Arsenic Epidemiology, Biomarkers and Exposure Assessment of Metals

Project Leader:
Margaret R. Karagas, Ph.D.
James W. Squires Professor and Chair
Department of Epidemiology
Geisel School of Medicine at Dartmouth

Project Co-Leaders:
Emily R. Baker, M.D.
Professor of Obstetrics and Gynecology
Professor of Radiology
Geisel School of Medicine at Dartmouth

Megan Romano, Ph.D.
Assistant Professor of Epidemiology
Geisel School of Medicine at Dartmouth

Lisa Chasan-Taber, MPH, ScD (UMass Amherst)
Susan Korrick Ph.D. (Harvard University)
Yu Chen Ph.D. (New York University)

This project is a biomedical project and integral component of the Dartmouth Toxic Metals Superfund Research Program (SRP) focusing on the environmental and health impact of toxic metal exposure in the US. The project builds on nearly 20 years of experience designing and testing biomarkers of environmentally relevant levels of exposure, studying their health impacts, and determining possible modifiers of these associations (e.g., through genetic factors or multiple exposures). Arsenic is the top contaminant on the ATSDR 2019 Substance Priority List and is deemed of great concern for human health.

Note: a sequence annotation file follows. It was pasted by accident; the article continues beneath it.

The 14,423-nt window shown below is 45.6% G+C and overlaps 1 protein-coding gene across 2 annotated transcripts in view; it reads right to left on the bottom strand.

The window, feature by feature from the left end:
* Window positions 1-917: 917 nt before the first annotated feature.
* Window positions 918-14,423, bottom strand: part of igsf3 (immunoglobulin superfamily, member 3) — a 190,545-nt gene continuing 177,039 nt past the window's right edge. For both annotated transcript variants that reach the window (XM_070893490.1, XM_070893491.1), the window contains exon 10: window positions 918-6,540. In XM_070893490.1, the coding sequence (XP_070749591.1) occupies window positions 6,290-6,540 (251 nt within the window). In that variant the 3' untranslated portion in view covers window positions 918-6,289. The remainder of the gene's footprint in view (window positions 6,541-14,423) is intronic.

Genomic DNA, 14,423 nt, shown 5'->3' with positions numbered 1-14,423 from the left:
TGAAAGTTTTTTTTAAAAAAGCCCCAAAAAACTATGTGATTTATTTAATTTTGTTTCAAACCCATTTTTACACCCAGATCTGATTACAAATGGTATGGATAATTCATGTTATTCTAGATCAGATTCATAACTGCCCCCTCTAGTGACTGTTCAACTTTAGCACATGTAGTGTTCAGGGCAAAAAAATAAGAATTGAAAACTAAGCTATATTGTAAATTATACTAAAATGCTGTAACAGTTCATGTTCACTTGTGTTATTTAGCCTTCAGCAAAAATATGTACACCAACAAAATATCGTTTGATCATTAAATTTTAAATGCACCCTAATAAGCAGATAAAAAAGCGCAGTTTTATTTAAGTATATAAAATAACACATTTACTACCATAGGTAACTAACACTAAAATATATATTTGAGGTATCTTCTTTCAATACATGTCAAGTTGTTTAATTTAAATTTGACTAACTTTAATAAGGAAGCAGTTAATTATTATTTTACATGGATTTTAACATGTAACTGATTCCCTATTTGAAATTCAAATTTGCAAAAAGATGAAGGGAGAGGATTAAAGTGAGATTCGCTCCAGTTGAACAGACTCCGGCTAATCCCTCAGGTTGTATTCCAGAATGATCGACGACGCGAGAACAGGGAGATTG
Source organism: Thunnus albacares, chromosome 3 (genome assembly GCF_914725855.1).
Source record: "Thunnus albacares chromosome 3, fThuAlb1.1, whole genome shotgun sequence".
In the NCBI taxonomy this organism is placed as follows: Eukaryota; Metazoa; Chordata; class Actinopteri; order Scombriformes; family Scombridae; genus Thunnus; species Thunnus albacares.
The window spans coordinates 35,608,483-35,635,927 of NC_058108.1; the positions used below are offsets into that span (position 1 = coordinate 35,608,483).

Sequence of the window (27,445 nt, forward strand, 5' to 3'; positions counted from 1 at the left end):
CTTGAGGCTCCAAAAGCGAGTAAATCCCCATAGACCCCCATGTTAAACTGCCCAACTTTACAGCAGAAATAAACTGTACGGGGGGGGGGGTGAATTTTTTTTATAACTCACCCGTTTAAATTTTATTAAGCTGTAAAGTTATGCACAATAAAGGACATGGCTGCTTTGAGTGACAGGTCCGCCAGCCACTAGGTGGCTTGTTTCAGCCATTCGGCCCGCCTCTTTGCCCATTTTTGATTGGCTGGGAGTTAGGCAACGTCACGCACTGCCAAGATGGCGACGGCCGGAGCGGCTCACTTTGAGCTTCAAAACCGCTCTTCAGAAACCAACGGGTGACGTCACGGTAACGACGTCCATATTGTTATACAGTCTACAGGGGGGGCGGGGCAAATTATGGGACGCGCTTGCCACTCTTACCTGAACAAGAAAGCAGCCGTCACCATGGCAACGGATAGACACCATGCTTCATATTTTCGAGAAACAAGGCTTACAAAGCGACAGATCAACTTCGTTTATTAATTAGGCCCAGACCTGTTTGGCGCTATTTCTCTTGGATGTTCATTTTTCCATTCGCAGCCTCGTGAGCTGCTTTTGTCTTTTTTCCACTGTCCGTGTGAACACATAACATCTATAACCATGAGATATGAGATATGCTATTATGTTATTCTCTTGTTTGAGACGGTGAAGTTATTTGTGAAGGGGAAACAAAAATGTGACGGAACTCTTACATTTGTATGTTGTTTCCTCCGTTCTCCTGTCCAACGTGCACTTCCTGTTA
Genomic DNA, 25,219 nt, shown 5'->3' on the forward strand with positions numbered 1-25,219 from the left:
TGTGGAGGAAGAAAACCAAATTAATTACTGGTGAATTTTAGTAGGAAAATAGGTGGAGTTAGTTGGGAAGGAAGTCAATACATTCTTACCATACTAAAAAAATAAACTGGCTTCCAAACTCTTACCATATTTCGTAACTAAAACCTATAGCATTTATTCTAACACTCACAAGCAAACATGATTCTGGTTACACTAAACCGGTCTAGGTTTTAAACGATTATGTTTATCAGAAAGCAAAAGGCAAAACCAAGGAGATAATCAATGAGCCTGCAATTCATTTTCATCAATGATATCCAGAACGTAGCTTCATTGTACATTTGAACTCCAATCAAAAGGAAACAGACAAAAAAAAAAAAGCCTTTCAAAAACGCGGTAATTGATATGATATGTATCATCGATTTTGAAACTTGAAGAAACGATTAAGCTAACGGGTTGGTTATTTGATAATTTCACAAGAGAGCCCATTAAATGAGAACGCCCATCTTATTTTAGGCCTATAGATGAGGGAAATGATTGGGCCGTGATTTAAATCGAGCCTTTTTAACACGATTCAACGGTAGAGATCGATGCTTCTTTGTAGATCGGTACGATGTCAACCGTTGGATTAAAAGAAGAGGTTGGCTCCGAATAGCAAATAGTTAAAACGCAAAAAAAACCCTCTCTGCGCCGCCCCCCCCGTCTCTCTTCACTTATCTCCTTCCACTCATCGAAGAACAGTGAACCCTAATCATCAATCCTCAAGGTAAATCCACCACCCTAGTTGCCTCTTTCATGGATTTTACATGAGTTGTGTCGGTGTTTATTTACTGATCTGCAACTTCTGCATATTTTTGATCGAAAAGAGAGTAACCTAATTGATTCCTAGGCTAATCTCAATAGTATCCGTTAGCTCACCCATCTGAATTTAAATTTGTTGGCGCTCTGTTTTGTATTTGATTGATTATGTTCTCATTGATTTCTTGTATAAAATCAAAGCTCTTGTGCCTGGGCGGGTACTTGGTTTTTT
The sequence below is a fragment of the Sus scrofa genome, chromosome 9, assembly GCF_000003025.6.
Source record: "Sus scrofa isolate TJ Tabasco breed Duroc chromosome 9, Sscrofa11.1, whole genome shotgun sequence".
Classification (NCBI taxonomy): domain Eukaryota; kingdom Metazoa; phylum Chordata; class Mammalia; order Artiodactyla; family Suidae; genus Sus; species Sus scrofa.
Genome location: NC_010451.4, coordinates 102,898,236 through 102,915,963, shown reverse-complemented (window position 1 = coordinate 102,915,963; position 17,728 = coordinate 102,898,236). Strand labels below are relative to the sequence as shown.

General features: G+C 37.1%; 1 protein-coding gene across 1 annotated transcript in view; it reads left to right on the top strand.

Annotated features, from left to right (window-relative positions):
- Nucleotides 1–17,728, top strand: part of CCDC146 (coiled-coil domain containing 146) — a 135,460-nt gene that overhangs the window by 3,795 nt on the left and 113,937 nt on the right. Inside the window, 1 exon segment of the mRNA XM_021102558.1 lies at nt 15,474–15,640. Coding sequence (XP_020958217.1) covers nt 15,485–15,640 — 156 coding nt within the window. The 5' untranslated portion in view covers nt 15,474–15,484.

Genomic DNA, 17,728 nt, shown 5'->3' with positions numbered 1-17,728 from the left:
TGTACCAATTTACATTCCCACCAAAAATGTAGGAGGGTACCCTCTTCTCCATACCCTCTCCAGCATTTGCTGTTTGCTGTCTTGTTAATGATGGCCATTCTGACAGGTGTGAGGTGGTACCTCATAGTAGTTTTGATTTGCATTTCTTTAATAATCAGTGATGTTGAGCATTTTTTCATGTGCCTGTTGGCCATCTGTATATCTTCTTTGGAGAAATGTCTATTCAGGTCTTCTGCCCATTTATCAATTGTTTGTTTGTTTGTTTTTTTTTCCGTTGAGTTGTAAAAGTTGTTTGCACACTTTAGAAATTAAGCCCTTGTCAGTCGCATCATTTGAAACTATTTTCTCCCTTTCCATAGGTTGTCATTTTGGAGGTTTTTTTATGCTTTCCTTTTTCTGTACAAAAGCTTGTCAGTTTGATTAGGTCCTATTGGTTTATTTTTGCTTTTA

In the State of New Hampshire, about 46% of the population relies on private, unregulated water systems and 20% of these may contain arsenic above the current MCL of 10µg/L (or parts per billion). Our current initiative, the New Hampshire Birth Cohort Study is a study of pregnant women who use private wells. Emerging data indicate that exposure to relatively low levels of arsenic and other contaminants during pregnancy may adversely affect both the mother and child. The current study focuses on the effects of environmental exposures during pregnancy on two major indicators of chronic illnesses prevalent in the US population – blood pressure (linked to cardiovascular disease) and glucose metabolism (linked to diabetes and a risk factor for cardiovascular disease). The current focus on maternal outcomes builds on our previous work on environmental contaminant exposures during pregnancy on birth outcomes such as birth weight, fetal growth restriction and gestational age) and expands our enrollment of pregnant women to approximately 2,000 mother-infant pairs.

To our knowledge, the New Hampshire Birth Cohort Study represents one of the only molecular epidemiologic investigations of early life exposure to arsenic and other contaminants in mothers and children in the US. Cardiovascular disease is the leading cause of morbidity and mortality worldwide, and risk for developing cardiovascular disease begins in early life. Our goal is to inform risk assessment and management of Superfund-relevant environmental containment exposures in the US, and aid early intervention strategies to prevent adverse health effects from these exposures.

For related information visit the Children’s Environmental Health and Disease Prevention Research Center


Margaret Karagas Pubmed

Emily Baker Pubmed

Megan Romano Pubmed